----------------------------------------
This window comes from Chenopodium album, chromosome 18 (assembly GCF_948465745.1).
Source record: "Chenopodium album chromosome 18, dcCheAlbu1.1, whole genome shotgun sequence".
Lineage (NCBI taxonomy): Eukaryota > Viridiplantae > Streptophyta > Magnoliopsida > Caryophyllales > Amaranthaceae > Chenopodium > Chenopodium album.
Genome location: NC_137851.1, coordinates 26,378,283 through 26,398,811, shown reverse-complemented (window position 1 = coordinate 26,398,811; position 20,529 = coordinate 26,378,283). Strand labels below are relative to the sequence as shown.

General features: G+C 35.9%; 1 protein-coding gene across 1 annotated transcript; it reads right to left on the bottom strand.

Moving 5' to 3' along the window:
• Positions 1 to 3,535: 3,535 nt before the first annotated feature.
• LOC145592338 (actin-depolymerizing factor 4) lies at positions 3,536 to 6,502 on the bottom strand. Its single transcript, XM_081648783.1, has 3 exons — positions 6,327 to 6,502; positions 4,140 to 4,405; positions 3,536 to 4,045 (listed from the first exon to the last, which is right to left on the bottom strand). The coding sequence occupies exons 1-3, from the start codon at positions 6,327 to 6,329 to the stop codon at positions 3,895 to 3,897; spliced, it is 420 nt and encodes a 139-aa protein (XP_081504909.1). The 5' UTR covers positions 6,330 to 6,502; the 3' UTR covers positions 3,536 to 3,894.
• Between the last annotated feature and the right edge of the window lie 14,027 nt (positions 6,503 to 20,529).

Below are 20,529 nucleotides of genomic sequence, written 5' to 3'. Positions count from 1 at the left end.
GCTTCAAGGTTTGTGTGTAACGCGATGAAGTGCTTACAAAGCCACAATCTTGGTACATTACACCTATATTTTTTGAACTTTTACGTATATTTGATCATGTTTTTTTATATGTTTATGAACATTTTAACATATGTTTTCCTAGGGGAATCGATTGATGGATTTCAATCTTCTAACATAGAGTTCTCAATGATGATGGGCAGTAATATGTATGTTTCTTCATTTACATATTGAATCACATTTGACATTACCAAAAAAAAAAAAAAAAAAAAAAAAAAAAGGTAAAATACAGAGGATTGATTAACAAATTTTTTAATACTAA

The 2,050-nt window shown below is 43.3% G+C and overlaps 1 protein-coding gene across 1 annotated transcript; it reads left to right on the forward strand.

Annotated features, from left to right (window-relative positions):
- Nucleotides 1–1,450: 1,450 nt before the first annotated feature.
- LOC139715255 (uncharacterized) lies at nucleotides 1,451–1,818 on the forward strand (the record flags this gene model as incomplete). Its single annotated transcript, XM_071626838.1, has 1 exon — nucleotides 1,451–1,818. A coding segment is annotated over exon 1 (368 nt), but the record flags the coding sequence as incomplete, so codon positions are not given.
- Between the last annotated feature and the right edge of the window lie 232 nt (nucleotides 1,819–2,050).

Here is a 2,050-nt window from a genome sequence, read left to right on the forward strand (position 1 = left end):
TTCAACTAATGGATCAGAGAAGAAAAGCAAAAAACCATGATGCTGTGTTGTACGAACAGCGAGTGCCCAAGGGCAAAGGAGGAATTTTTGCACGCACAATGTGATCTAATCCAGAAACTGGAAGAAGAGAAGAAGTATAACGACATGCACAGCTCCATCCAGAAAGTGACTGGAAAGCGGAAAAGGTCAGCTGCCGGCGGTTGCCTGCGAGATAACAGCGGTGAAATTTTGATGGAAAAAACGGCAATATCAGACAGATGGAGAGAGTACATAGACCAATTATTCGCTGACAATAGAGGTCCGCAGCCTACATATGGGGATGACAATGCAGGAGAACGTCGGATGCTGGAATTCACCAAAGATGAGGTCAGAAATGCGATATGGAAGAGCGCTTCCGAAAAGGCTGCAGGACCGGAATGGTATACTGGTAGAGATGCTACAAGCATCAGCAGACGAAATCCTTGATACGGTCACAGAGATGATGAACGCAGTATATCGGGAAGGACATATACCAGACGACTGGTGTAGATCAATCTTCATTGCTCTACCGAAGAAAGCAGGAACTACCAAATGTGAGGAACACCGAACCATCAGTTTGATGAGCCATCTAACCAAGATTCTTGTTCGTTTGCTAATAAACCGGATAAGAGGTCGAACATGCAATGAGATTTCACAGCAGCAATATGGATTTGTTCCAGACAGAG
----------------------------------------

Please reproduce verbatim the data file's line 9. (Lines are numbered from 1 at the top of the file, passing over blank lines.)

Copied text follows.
• Between the last annotated feature and the right edge of the window lie 14,027 nt (positions 6,503 to 20,529).